Here are some scratch pad doodles from the workshop of some of the brushes that are new in the shop this week. I make these when creating and testing new brushes and I am going to start sharing these here and on the blog from time to time. I think it may be a nice and perhaps useful look into what I was thinking when making the brushes and also gives a better opportunity for some of the brushes unique characteristics and strengths to shine.
Once a new Photoshop brush is ready to be published, I try to make brush stroke guides that are consistent and uniform so that you can get an idea of the mechanics of how the brush performs by watching the animated video brush stroke pop ups in the shop. These act as a kind of digital paint runway audition for the brushes and are intended to be practical tools for comparing brushes.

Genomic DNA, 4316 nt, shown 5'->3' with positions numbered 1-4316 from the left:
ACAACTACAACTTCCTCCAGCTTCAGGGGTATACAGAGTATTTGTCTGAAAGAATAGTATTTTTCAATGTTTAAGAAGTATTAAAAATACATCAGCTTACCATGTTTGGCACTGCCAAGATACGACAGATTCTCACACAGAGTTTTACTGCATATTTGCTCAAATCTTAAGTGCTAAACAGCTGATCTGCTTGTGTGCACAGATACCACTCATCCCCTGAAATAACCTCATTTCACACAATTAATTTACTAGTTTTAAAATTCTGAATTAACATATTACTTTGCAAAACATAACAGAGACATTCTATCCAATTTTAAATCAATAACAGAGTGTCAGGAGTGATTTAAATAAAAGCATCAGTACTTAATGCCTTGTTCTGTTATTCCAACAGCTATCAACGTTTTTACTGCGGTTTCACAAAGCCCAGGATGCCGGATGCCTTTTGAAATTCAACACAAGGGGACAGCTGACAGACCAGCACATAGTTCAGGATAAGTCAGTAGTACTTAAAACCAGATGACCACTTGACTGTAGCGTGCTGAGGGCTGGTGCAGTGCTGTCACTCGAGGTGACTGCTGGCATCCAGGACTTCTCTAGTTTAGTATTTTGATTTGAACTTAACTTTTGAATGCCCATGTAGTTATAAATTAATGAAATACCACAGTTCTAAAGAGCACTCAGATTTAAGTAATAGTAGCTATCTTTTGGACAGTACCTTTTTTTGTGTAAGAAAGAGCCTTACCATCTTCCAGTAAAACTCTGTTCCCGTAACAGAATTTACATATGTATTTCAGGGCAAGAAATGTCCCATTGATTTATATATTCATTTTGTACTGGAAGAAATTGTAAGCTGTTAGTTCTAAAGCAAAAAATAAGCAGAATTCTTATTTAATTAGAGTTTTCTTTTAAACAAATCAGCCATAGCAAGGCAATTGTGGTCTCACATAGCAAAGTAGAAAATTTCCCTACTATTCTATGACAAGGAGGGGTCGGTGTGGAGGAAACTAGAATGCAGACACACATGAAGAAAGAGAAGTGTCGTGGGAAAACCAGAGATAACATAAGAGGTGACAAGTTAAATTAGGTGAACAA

For the animated previews I usually take each brush through essentially the same moves; I start out with a light touch on the stylus, move to a firmer pressure, do a few turns to see how it handles circles, double back a little to show how the brush strokes act when they build upon each other, then end with reduced pressure again to show how it ramps down at the opposite end of the pressure scale and then perhaps finish with a few single dabs and a quick slash stroke or two. These are useful as benchmarks to compare all the brushes but probably not the best way to show them off, and certainly not the best showcase of what makes them special. Each brush has it’s own features and quirks that make it special and sometimes these little personality traits get lost in the uniform, regimented brush stroke guides. By sharing some of my scratch pads and showing the brushes in the wild, I hope to honour some of the brushes’ personality traits.